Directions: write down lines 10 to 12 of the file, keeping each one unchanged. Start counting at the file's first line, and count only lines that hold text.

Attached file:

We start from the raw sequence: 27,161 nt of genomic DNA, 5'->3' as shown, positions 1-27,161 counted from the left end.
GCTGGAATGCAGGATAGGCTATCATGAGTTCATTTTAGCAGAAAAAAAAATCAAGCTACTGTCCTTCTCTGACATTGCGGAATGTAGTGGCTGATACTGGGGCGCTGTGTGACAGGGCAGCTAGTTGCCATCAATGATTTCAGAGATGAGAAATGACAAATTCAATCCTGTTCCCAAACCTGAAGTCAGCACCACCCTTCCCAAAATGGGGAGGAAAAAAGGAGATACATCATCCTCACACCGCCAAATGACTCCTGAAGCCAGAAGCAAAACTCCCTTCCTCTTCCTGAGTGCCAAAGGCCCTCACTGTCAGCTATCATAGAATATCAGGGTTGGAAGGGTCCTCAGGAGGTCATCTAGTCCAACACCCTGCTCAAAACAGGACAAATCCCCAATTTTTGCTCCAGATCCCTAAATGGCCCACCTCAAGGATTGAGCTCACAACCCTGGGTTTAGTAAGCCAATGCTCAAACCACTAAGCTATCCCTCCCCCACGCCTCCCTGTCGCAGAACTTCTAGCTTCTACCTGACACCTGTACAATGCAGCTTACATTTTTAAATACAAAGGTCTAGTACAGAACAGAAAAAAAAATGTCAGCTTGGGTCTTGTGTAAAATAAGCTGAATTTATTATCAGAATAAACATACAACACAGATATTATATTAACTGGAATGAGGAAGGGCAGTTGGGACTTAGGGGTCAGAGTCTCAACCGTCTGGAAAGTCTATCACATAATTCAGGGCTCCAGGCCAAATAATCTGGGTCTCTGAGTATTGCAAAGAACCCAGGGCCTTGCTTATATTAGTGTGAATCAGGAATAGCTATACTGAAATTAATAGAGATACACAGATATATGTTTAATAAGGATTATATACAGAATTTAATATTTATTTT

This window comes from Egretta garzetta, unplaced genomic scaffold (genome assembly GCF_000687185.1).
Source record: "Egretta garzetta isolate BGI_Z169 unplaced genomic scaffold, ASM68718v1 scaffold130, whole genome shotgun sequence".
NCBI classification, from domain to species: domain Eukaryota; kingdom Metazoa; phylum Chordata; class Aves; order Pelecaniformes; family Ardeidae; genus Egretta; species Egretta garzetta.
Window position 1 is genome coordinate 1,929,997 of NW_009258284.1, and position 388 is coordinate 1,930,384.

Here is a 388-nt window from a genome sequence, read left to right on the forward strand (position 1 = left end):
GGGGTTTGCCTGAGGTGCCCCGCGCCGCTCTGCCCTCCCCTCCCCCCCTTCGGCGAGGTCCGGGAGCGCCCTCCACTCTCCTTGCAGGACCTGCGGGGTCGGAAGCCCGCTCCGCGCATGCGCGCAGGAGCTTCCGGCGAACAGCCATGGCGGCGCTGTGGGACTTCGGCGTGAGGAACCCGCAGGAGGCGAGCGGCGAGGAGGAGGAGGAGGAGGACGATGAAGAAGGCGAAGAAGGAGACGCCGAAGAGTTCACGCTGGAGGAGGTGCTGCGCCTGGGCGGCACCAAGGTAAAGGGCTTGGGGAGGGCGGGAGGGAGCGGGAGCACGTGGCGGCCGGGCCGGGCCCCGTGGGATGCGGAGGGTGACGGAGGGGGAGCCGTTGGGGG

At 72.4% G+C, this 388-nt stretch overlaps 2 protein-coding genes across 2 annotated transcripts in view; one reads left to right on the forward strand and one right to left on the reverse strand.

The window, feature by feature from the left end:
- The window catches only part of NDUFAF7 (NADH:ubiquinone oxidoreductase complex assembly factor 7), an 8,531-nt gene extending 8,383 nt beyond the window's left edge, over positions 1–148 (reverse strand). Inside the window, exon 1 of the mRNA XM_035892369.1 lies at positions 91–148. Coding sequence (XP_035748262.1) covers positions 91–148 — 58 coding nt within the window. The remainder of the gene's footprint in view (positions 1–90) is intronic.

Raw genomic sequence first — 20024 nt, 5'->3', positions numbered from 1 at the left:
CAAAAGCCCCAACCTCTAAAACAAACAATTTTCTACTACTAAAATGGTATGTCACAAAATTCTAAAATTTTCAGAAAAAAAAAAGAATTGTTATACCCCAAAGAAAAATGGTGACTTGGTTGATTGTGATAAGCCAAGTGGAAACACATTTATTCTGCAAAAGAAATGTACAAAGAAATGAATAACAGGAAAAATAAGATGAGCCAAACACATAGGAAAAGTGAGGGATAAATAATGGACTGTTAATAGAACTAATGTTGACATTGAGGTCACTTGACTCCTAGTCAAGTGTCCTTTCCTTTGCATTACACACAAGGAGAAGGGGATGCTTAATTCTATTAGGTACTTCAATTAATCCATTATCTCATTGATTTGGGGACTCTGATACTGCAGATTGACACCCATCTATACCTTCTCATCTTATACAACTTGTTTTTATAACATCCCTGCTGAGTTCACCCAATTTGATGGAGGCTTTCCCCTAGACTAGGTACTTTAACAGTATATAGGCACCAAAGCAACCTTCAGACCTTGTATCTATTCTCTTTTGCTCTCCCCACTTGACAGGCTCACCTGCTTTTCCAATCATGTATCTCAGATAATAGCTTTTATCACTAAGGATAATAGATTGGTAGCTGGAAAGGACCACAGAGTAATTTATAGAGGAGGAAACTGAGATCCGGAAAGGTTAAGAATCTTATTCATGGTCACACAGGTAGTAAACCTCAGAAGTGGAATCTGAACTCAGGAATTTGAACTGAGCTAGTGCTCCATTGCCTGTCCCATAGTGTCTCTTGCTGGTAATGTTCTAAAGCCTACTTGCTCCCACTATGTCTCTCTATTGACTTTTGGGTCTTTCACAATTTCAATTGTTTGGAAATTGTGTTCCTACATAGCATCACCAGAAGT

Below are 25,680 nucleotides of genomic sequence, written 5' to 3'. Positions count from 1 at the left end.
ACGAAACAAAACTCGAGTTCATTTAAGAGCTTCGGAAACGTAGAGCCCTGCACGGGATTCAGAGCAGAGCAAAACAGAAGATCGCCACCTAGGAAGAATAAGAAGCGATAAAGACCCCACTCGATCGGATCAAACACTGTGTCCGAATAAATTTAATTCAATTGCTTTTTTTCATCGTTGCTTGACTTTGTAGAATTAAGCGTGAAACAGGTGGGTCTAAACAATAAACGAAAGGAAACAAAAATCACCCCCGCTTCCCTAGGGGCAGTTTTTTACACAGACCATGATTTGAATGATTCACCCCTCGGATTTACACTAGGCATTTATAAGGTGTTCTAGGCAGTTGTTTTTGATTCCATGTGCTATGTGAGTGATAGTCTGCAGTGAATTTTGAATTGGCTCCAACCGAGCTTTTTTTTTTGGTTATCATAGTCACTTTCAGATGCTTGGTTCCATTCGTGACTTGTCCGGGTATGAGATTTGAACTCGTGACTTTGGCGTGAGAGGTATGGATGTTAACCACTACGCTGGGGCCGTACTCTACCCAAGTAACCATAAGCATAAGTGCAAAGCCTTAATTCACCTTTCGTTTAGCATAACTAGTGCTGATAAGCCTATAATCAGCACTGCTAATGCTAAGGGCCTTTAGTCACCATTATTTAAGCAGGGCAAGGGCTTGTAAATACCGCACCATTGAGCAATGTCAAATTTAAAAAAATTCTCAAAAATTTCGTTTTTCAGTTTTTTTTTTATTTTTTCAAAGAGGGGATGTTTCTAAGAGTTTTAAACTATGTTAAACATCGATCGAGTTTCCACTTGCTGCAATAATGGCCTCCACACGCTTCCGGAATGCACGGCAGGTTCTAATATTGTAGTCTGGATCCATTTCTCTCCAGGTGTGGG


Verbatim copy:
The window, feature by feature from the left end:
- The window catches only part of NDUFAF7 (NADH:ubiquinone oxidoreductase complex assembly factor 7), an 8,531-nt gene extending 8,383 nt beyond the window's left edge, over positions 1–148 (reverse strand). Inside the window, exon 1 of the mRNA XM_035892369.1 lies at positions 91–148. Coding sequence (XP_035748262.1) covers positions 91–148 — 58 coding nt within the window. The remainder of the gene's footprint in view (positions 1–90) is intronic.

Raw genomic sequence first — 20024 nt, 5'->3', positions numbered from 1 at the left: